eyelashes redefined by Latisse

Latisse and Safety

You should always consult a doctor any time you consider a prescription treatment. Every treatment will have some ups and downs depending upon the user. Though Latisse has very few side effects, you should talk with your physician to find out whether or not Latisse is the right option for you. Take a few minutes to read the following Latisse safety information.

Should your doctor not know about Latisse, seek out one who does. There are factors that can determine whether or not you should use Latisse, so knowing everything you can is important. By looking at your medical history as well as examining Latisse itself, the right doctor will be able to tell you if you should or should not take Latisse. If you have certain problems such as an eye infection, broken skin on the upper eyelid, irritated skin on the upper eyelid, or if you currently take treatments for intraocular pressure, you may have to wait before using Latisse.

There are some side effects that may occur when using Latisse. 4% of patients in the clinical study experienced eye itching and/or redness. These effects lasted for a brief amount of time and often disappeared as eyes adjusted to the solution or patients learned to apply the solution properly. These side effects are not allergic reactions, so if you experience them, do not worry as your eyes will not be harmed or damaged.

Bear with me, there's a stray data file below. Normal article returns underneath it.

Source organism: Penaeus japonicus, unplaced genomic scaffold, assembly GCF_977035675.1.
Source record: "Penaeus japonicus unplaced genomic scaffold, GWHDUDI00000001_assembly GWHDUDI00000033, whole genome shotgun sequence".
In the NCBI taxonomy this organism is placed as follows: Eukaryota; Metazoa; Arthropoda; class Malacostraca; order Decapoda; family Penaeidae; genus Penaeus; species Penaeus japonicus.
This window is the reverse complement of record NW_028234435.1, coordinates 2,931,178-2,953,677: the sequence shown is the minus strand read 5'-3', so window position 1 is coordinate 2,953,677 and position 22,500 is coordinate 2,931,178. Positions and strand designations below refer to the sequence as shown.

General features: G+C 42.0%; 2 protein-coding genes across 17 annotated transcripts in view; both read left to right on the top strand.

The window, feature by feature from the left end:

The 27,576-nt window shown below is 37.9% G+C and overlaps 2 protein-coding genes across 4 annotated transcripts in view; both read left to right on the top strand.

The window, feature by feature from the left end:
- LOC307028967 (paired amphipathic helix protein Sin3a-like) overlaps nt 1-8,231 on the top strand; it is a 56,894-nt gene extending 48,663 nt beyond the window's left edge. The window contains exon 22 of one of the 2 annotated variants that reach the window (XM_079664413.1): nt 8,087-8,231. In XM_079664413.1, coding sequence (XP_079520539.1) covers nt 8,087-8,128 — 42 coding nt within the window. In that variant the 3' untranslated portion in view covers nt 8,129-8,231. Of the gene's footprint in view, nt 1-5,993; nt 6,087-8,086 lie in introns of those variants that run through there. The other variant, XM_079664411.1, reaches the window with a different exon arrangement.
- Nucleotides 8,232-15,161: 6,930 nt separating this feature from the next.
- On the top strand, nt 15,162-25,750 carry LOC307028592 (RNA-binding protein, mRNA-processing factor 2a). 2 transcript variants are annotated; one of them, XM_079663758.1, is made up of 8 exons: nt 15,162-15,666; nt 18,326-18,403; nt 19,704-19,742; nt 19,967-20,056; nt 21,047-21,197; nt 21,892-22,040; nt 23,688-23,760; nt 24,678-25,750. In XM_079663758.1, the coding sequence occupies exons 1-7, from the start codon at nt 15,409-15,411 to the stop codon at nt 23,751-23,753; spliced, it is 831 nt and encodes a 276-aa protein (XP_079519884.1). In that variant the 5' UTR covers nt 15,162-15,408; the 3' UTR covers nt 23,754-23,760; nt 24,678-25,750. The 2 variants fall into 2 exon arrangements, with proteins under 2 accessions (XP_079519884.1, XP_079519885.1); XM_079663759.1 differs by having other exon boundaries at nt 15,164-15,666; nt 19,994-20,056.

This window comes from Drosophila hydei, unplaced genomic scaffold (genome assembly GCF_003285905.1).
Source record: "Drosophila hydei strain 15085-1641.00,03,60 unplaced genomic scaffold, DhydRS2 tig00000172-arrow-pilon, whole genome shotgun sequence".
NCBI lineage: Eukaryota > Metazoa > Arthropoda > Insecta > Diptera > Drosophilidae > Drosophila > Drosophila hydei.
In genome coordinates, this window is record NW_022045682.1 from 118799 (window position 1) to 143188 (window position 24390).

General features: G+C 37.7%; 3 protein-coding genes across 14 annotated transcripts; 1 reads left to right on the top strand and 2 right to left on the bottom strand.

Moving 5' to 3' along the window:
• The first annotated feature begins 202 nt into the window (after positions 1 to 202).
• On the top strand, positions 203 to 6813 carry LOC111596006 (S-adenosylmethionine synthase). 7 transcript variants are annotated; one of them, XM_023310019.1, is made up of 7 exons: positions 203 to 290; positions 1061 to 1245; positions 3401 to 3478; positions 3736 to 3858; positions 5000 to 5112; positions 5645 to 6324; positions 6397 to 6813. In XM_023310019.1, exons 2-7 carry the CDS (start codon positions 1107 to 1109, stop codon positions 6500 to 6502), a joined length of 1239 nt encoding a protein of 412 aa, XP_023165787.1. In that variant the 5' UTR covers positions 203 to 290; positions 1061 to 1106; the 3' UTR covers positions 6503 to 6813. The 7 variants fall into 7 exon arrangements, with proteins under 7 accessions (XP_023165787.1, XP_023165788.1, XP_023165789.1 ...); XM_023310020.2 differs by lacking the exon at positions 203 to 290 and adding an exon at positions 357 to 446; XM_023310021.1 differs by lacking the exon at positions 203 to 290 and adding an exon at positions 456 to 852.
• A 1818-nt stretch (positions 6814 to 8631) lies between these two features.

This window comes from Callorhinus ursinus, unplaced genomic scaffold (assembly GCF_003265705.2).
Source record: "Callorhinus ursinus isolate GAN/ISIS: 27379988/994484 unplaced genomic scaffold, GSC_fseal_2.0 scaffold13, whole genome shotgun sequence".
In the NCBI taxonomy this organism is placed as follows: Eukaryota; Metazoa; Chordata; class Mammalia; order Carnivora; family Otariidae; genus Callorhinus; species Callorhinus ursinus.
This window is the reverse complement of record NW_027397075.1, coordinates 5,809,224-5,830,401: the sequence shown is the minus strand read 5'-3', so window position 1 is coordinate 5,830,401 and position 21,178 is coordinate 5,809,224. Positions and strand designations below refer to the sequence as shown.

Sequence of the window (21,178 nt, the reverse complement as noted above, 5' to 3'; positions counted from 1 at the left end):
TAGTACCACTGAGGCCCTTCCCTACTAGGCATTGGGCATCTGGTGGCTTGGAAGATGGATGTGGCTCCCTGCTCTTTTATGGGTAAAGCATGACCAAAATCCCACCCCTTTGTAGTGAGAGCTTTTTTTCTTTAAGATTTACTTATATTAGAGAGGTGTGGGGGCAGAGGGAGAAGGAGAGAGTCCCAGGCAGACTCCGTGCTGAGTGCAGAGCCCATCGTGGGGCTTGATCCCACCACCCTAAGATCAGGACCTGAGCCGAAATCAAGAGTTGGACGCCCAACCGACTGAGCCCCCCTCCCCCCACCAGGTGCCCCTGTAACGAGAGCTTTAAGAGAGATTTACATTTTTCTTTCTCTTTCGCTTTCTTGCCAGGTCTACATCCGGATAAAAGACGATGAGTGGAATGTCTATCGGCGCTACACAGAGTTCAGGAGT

There are less common side effects such as eye irritation, dryness, redness of the eyelids, or hyperpigmentation (darkening of the skin). Hyperpigmentation causes the skin of the eyelids to become darker than the skin around it, but this can be reversed upon discontinuation of Latisse. Always use the supplied applicator for Latisse to prevent foreign items such as dirt of bacteria from getting near your eyes. The applicators come in sterile packages and are FDA-approved for the application of Latisse.

Some may worry about iris pigmentation (eye color change), but Latisse clinical trials did not experience this condition. Very little solution is applied to the eyelid area and much of the solution is absorbed into the skin. Iris pigmentation has been reported by those who used similar medications, but these were applied directly to the eyes (not the eyelid skin) in order to treat elevated intraocular pressure/glaucoma.

The FDA has approved Latisse for hypotrichosis (inadequate or not enough eye lashes) and is the only prescription treatment available for this condition. The FDA has revied all clinical study information and examined the ingredients to make sure they are safe for human use when applied in the correct manner.

If you still have concerns about safety, contact your doctor.